For Jerry McCarthy, it was a guilty pleasure.
As a young aide in the early 1970s to Gov. Linwood Holton, McCarthy — whose tastes run toward top wines and better restaurants — included in his news diet a spunky weekly tabloid, the Richmond Mercury, run by a handful of 20-somethings eager to challenge the city’s reputation as a hot bed of social rest with a menu of contrarian political reporting, investigative journalism, clever graphics, deep cultural coverage and liberal commentary.
“I don’t think I kept it on my desk,” laughed McCarthy, suggesting that to do so might have raised more suspicions about him as the New York City come-here cum environmental adviser to Holton, a centrist and the state’s first Republican governor of the 20th century. “After all, it was an alternative newspaper. I was still finding my way to the bathroom.”
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McCarthy, among an estimated 10,000 regular readers of the Mercury, sponged up its coverage. He didn’t necessarily broadcast that he did and took solace from its editorial stance, which was as reliably progressive as Richmond’s daily newspapers — the Richmond Times-Dispatch and its since-shuttered sibling, The Richmond News Leader — were then reflexively conservative, particularly on race.
Though the Mercury — no relation to the online, nonprofit news site, Virginia Mercury, launched in 2018 — was published only three years, from September 1972 until September 1975, nearly a half-century on, people still talk about it. Its founders and staff, some of whose members became boldface names in American journalism and letters and most of whom are now in their 70s, still celebrate it. They’re doing so again Saturday with a party pegged to what would have been the Mercury’s 50th anniversary.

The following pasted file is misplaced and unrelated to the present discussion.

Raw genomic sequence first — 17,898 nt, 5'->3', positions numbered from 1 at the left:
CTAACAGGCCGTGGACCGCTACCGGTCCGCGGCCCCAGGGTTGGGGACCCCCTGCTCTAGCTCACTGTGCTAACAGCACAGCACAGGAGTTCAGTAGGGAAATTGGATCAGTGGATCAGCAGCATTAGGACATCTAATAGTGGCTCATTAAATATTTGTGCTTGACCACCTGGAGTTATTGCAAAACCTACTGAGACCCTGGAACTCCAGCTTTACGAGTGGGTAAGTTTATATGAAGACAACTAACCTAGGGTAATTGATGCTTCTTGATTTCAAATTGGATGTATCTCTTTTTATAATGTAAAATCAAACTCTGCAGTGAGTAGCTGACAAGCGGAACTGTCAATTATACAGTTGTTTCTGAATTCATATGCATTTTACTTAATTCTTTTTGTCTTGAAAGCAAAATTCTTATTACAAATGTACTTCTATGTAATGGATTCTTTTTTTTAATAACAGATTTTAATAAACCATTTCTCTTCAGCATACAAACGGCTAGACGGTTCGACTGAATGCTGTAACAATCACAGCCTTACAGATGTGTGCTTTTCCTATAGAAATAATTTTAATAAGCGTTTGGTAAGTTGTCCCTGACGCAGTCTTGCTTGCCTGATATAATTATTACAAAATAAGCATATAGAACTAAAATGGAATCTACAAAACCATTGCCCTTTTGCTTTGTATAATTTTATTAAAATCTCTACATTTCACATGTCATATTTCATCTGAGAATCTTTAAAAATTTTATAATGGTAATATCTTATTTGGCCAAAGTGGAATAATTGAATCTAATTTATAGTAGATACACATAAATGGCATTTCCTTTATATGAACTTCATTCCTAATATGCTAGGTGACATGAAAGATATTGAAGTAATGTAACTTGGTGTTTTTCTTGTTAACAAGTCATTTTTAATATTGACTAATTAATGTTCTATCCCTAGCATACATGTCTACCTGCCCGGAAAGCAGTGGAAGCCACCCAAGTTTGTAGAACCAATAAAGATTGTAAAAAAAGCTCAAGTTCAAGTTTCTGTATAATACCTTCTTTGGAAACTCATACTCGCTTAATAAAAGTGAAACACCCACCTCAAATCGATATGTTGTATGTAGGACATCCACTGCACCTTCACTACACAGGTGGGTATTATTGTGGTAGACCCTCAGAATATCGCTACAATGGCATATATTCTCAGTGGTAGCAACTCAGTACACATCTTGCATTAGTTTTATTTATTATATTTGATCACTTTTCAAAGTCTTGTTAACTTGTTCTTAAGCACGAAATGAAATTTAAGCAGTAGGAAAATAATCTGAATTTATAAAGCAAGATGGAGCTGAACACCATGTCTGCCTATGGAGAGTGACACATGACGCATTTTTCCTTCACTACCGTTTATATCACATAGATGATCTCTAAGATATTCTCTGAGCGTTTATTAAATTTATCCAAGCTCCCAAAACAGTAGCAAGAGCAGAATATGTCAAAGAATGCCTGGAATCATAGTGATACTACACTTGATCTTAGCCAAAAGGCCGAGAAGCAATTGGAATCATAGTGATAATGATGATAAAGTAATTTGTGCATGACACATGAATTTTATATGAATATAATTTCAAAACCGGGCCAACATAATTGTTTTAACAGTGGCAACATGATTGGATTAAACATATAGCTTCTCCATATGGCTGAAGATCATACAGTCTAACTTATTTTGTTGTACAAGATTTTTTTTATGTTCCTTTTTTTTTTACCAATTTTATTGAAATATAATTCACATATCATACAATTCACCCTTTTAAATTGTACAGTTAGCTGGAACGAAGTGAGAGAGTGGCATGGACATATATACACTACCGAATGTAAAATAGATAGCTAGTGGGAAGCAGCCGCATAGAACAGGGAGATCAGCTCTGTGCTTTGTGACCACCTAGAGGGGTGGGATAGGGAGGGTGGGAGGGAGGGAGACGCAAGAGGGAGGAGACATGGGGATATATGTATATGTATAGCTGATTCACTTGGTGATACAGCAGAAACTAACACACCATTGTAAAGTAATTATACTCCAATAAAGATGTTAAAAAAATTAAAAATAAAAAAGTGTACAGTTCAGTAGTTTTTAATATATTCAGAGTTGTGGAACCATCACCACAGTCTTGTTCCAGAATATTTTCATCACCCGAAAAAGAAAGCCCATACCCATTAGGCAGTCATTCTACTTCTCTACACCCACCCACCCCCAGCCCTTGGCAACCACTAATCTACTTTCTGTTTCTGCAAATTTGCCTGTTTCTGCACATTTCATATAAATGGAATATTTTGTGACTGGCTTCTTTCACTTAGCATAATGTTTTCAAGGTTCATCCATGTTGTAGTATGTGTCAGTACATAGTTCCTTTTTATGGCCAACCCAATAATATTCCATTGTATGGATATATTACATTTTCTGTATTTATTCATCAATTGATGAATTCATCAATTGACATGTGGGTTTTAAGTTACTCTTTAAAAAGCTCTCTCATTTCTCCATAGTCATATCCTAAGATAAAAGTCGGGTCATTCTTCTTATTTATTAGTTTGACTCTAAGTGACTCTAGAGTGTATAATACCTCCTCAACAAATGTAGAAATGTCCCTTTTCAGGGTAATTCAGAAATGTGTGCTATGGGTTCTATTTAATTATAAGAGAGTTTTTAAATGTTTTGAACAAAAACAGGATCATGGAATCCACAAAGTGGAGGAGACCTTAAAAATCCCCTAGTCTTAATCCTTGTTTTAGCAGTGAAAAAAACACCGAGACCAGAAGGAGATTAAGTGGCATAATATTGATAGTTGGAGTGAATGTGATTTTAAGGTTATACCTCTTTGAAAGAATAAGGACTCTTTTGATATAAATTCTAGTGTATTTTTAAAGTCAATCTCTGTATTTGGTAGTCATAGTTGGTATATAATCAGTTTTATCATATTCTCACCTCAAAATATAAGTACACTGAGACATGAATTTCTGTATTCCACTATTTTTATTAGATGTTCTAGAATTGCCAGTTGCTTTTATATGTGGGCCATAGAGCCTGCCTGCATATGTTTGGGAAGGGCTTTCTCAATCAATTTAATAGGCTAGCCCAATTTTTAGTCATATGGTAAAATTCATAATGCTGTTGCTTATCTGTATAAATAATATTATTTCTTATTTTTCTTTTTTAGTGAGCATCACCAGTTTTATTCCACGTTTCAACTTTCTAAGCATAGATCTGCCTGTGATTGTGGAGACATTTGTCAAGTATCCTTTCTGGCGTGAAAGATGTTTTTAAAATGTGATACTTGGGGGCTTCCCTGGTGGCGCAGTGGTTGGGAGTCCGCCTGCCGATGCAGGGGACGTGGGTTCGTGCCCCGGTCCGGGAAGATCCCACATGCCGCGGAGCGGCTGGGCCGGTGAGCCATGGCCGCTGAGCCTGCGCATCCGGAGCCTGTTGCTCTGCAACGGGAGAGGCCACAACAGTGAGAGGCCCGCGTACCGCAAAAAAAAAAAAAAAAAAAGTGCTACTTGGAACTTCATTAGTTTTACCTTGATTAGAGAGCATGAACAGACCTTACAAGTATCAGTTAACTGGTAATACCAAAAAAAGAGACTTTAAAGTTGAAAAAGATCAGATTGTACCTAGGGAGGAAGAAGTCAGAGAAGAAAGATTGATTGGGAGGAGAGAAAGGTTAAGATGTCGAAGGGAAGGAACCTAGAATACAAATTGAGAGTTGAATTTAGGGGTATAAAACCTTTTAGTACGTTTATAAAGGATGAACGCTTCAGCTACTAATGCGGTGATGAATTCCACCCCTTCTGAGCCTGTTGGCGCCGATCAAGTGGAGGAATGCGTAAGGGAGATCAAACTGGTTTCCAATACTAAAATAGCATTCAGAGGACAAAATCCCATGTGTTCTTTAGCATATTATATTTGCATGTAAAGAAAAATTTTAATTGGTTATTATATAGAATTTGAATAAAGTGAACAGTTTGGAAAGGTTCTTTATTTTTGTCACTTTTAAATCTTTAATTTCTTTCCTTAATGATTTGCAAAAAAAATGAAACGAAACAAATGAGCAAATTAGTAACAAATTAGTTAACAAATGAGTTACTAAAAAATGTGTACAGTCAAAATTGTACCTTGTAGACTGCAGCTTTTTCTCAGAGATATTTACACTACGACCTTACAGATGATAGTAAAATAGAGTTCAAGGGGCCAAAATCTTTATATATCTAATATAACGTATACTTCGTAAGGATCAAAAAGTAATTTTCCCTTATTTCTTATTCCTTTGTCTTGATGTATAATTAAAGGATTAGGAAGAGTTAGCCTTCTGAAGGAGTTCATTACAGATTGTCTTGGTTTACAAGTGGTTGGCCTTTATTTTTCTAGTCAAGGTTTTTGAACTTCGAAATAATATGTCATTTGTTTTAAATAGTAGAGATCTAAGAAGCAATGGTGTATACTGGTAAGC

“The people who worked for it were just stellar,” said Edmund Rennolds, the publisher.
Rennolds started the Mercury with his boyhood pals Garrett Epps and Rob Buford. The former, president of the Harvard Crimson, is a now-retired law professor and legal affairs journalist who wrote “The Shad Treatment,” a roman a clef on Virginia politics in the pivotal 1970s. The latter, an editor of The Cavalier Daily at the University of Virginia, would go into corporate communications. He died of lung cancer in 1995.
The Mercury was dedicated to discomfiting Richmond’s establishment.
The newspaper had a keen appreciation for the establishment’s weak spots because the Mercury’s founders were sons of the establishment: Rennolds, Epps and Buford were graduated from the same boys prep school where they were nonconformists. They went to elite universities. Their families had produced lawyers and financiers who, for generations, had amassed influence and wealth as part of the city’s oligarchical fabric.
“This was the great irony,” said Edwin Slipek, the Mercury’s art and architectural critic and now a contributor to digital Richmond BizSense. “These were many of the same folks against whom we railed journalistically.”
This drove the Mercury’s coverage, a blend of the erudite and occasionally profane that targeted ideas, interests and individuals Richmond thought it knew.